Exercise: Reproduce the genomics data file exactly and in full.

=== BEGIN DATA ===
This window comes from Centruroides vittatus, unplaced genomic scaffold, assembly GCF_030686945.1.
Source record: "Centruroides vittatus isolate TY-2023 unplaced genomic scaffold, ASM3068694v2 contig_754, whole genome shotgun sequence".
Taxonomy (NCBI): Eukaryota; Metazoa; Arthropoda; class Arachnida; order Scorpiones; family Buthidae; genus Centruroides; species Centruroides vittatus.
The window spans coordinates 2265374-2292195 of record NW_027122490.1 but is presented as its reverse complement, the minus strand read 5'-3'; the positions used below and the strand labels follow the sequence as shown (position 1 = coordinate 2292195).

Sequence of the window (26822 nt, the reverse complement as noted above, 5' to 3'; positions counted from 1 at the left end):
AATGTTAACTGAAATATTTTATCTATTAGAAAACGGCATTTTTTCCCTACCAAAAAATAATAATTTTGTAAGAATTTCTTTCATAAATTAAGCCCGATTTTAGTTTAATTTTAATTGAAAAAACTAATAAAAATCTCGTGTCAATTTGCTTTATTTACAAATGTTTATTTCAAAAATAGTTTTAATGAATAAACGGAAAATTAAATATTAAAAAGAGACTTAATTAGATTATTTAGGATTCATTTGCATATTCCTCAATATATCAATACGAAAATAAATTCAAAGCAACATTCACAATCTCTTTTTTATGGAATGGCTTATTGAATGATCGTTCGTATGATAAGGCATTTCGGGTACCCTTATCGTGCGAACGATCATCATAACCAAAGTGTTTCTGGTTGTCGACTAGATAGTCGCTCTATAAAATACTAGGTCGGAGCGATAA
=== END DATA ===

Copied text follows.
This window comes from Centruroides vittatus, unplaced genomic scaffold, assembly GCF_030686945.1.
Source record: "Centruroides vittatus isolate TY-2023 unplaced genomic scaffold, ASM3068694v2 contig_754, whole genome shotgun sequence".
Taxonomy (NCBI): Eukaryota; Metazoa; Arthropoda; class Arachnida; order Scorpiones; family Buthidae; genus Centruroides; species Centruroides vittatus.
The window spans coordinates 2265374-2292195 of record NW_027122490.1 but is presented as its reverse complement, the minus strand read 5'-3'; the positions used below and the strand labels follow the sequence as shown (position 1 = coordinate 2292195).

Sequence of the window (26822 nt, the reverse complement as noted above, 5' to 3'; positions counted from 1 at the left end):
AATGTTAACTGAAATATTTTATCTATTAGAAAACGGCATTTTTTCCCTACCAAAAAATAATAATTTTGTAAGAATTTCTTTCATAAATTAAGCCCGATTTTAGTTTAATTTTAATTGAAAAAACTAATAAAAATCTCGTGTCAATTTGCTTTATTTACAAATGTTTATTTCAAAAATAGTTTTAATGAATAAACGGAAAATTAAATATTAAAAAGAGACTTAATTAGATTATTTAGGATTCATTTGCATATTCCTCAATATATCAATACGAAAATAAATTCAAAGCAACATTCACAATCTCTTTTTTATGGAATGGCTTATTGAATGATCGTTCGTATGATAAGGCATTTCGGGTACCCTTATCGTGCGAACGATCATCATAACCAAAGTGTTTCTGGTTGTCGACTAGATAGTCGCTCTATAAAATACTAGGTCGGAGCGATAA